Multi Site Multi Homing Version 1.0

23

Multi Site Multi Homing Security Considerations

topology from the one ISP link, yet all traffic destined to the topology comes inbound on another ISP link; you must implement autonomous system prepending. This is most commonly deployed in instances where you do not want to leave an link idle. For more information regarding route control via BGP, refer to “Single Site Multi Homing.”

Security Considerations
Security is a necessity in all network architectures today, regardless of your Internet connectivity. Proper requirements must be taken to ensure that the network architecture and the network devices are securely provisioned and managed. Internet edge security is discussed in “Internet Edge Security Design Principles” and “Internet Edge Security Implementation.” This section provides a brief summary from those guides of the security functions supported within Internet edge designs. These functions include:
• •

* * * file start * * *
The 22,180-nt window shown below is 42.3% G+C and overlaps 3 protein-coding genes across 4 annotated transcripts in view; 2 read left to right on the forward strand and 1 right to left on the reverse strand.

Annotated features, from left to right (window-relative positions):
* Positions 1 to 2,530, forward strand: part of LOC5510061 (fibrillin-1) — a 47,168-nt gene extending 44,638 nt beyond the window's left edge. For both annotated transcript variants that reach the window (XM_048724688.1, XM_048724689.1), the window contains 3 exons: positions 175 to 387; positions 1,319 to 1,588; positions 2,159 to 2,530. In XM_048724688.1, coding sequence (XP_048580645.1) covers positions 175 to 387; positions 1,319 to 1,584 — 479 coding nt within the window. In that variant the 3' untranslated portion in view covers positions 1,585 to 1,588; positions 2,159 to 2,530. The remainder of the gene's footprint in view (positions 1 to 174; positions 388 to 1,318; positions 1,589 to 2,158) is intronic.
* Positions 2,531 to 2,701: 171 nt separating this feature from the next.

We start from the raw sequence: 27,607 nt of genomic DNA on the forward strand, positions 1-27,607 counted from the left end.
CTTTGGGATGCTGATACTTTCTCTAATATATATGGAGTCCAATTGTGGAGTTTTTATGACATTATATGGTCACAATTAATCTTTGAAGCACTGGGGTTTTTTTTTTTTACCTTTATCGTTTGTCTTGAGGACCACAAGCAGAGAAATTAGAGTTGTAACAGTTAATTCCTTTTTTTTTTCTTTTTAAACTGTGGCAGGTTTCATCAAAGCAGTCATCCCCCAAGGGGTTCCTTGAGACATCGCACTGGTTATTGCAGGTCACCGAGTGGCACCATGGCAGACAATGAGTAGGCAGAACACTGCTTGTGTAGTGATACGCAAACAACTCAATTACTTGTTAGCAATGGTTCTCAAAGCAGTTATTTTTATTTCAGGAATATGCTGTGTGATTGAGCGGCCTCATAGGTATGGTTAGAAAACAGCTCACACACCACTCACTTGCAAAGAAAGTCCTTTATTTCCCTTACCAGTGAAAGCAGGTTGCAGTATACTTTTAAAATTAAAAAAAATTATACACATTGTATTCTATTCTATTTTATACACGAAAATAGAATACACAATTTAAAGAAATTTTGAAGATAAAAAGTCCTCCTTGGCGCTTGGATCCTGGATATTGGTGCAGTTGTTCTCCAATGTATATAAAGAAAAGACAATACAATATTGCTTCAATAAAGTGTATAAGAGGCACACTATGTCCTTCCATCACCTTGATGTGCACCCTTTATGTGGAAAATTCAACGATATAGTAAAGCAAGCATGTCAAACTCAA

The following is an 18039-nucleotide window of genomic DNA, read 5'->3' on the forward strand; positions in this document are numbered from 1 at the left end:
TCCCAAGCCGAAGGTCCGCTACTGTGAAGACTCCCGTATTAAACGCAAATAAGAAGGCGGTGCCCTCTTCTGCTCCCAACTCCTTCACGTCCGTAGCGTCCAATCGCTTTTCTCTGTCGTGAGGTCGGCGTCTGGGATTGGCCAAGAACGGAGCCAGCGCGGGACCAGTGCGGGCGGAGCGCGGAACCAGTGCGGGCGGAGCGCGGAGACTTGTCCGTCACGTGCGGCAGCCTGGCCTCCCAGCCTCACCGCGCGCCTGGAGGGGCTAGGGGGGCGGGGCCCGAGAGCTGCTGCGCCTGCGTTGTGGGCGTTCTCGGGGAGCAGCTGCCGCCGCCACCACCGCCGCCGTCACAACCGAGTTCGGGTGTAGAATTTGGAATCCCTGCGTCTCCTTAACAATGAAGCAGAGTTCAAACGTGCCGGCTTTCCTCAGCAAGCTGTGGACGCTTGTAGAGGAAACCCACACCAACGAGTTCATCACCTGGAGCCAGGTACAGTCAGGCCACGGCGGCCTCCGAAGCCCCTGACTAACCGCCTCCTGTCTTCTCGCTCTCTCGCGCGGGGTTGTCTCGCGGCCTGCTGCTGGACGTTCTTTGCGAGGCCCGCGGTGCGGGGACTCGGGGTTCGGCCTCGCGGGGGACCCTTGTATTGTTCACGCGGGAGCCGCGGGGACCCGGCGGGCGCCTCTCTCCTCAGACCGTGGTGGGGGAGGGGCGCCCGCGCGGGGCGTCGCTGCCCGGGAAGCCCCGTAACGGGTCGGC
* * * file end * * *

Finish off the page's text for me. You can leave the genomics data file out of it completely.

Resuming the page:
Element Security - The secure configuration and management of the devices that collectively define the Internet edge. Identity Services - The inspection of IP traffic across the Internet edge requires the ability to identify the communicating endpoints. Although this can be accomplished with explicit user/host session authentication mechanisms, usually IP identity across the Internet edge is based on header information carried within the IP packet itself. Therefore, IP addressing schemas, address translation mechanisms, and application definition (IP protocol/port identity) play key roles in identity services. IP Anti-Spoofing - This includes support for the requirements of RFC-2827, which requires enterprises to protect their assigned public IP address space; and RFC-1918, which allows the use of private IP address spaces within enterprise networks. Demilitarized Zones (DMZ) - A basic security policy for enterprise networks is that internal network hosts should not be directly accessible from hosts on the Internet (as opposed to replies from Internet hosts for internally initiated session, which are statefully permitted). For those hosts, such as web servers, mail servers, VPN devices, etc., which are required to be directly accessible from the Internet, it is necessary to establish quasi-trusted network areas between, or adjacent to both, the Internet and the internal enterprise network. Such DMZs allow internal hosts and Internet hosts to communicate with DMZ hosts, but the separate security policies between each area prevent direct communication originating from Internet hosts from reaching internal hosts. Basic Filtering and Application Definition - Derived from enterprise security policies, ACLs are implemented to provide explicitly permitted and/or denied IP traffic which may traverse between areas (Inside, Outside, DMZ, etc.) defined to exist within the Internet edge. Stateful Inspection - Provides the ability to establish and monitor session states of traffic permitted to flow across the Internet edge, and deny that traffic which fails to match the expected state of an existing or allowed session. Intrusion Detection - The ability to promiscuously monitor network traffic across discrete points within the Internet edge, and alarm and/or take action upon detecting suspect behavior that may threaten the enterprise network.